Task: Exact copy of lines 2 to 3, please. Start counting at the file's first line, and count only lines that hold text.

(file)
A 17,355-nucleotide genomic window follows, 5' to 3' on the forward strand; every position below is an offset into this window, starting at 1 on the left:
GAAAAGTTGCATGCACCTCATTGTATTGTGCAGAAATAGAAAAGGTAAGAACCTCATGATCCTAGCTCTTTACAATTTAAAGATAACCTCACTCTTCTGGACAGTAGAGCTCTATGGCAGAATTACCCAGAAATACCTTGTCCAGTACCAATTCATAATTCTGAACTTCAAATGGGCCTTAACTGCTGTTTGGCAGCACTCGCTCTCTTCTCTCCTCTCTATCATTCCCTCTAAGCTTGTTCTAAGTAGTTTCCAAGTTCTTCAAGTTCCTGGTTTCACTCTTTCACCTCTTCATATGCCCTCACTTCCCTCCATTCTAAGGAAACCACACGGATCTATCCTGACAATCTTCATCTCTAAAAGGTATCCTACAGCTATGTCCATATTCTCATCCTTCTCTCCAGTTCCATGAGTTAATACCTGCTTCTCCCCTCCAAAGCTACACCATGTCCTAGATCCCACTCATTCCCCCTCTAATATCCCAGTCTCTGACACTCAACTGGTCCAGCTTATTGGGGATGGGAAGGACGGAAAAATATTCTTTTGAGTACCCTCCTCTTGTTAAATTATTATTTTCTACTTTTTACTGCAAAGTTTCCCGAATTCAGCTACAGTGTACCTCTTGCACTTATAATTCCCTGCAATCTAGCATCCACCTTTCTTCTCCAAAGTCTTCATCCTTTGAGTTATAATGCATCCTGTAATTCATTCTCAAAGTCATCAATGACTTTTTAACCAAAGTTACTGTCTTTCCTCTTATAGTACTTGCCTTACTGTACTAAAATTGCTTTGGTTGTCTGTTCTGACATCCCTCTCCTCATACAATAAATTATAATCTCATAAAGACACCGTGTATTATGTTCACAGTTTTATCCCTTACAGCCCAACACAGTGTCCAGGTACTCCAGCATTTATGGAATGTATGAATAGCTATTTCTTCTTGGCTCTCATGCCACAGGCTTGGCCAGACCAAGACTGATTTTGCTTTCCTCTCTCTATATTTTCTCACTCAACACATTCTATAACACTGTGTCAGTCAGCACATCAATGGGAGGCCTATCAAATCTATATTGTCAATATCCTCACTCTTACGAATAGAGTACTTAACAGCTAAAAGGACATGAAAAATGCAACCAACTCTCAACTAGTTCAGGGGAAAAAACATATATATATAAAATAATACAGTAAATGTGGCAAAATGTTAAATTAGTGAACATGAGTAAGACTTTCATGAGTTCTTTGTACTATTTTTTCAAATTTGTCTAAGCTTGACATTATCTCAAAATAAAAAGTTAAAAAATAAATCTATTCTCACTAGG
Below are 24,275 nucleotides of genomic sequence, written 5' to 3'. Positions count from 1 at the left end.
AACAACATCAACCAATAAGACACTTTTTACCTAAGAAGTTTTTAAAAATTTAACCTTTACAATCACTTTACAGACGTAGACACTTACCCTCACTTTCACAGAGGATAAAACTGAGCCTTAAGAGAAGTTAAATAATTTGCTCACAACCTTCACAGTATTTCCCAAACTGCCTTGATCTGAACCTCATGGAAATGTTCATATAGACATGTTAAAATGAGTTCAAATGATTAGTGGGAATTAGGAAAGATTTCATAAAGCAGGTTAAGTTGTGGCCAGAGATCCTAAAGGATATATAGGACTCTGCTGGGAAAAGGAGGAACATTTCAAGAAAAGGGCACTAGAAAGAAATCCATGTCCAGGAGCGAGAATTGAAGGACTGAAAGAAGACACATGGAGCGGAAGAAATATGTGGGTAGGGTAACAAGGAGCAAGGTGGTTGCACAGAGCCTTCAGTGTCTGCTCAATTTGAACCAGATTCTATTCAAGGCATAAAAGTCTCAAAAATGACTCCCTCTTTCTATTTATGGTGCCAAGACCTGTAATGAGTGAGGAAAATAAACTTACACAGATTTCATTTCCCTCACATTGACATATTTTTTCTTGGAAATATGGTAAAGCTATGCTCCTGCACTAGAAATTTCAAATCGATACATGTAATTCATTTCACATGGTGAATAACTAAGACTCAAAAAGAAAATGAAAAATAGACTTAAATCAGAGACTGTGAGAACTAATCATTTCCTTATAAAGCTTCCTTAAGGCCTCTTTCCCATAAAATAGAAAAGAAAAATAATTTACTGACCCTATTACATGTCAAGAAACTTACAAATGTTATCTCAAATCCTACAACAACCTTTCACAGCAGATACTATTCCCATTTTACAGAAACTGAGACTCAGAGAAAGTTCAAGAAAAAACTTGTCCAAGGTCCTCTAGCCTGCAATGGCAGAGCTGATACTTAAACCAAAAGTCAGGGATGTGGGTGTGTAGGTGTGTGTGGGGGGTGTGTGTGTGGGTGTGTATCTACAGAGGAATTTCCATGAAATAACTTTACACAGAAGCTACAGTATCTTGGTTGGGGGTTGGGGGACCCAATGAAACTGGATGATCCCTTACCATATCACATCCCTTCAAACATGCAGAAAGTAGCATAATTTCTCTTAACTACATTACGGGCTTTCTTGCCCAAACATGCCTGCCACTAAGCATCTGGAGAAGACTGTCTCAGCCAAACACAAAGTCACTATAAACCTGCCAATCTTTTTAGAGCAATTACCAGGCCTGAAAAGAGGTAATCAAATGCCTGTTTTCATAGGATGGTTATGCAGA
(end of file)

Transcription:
GAAAAGTTGCATGCACCTCATTGTATTGTGCAGAAATAGAAAAGGTAAGAACCTCATGATCCTAGCTCTTTACAATTTAAAGATAACCTCACTCTTCTGGACAGTAGAGCTCTATGGCAGAATTACCCAGAAATACCTTGTCCAGTACCAATTCATAATTCTGAACTTCAAATGGGCCTTAACTGCTGTTTGGCAGCACTCGCTCTCTTCTCTCCTCTCTATCATTCCCTCTAAGCTTGTTCTAAGTAGTTTCCAAGTTCTTCAAGTTCCTGGTTTCACTCTTTCACCTCTTCATATGCCCTCACTTCCCTCCATTCTAAGGAAACCACACGGATCTATCCTGACAATCTTCATCTCTAAAAGGTATCCTACAGCTATGTCCATATTCTCATCCTTCTCTCCAGTTCCATGAGTTAATACCTGCTTCTCCCCTCCAAAGCTACACCATGTCCTAGATCCCACTCATTCCCCCTCTAATATCCCAGTCTCTGACACTCAACTGGTCCAGCTTATTGGGGATGGGAAGGACGGAAAAATATTCTTTTGAGTACCCTCCTCTTGTTAAATTATTATTTTCTACTTTTTACTGCAAAGTTTCCCGAATTCAGCTACAGTGTACCTCTTGCACTTATAATTCCCTGCAATCTAGCATCCACCTTTCTTCTCCAAAGTCTTCATCCTTTGAGTTATAATGCATCCTGTAATTCATTCTCAAAGTCATCAATGACTTTTTAACCAAAGTTACTGTCTTTCCTCTTATAGTACTTGCCTTACTGTACTAAAATTGCTTTGGTTGTCTGTTCTGACATCCCTCTCCTCATACAATAAATTATAATCTCATAAAGACACCGTGTATTATGTTCACAGTTTTATCCCTTACAGCCCAACACAGTGTCCAGGTACTCCAGCATTTATGGAATGTATGAATAGCTATTTCTTCTTGGCTCTCATGCCACAGGCTTGGCCAGACCAAGACTGATTTTGCTTTCCTCTCTCTATATTTTCTCACTCAACACATTCTATAACACTGTGTCAGTCAGCACATCAATGGGAGGCCTATCAAATCTATATTGTCAATATCCTCACTCTTACGAATAGAGTACTTAACAGCTAAAAGGACATGAAAAATGCAACCAACTCTCAACTAGTTCAGGGGAAAAAACATATATATATAAAATAATACAGTAAATGTGGCAAAATGTTAAATTAGTGAACATGAGTAAGACTTTCATGAGTTCTTTGTACTATTTTTTCAAATTTGTCTAAGCTTGACATTATCTCAAAATAAAAAGTTAAAAAATAAATCTATTCTCACTAGG
Below are 24,275 nucleotides of genomic sequence, written 5' to 3'. Positions count from 1 at the left end.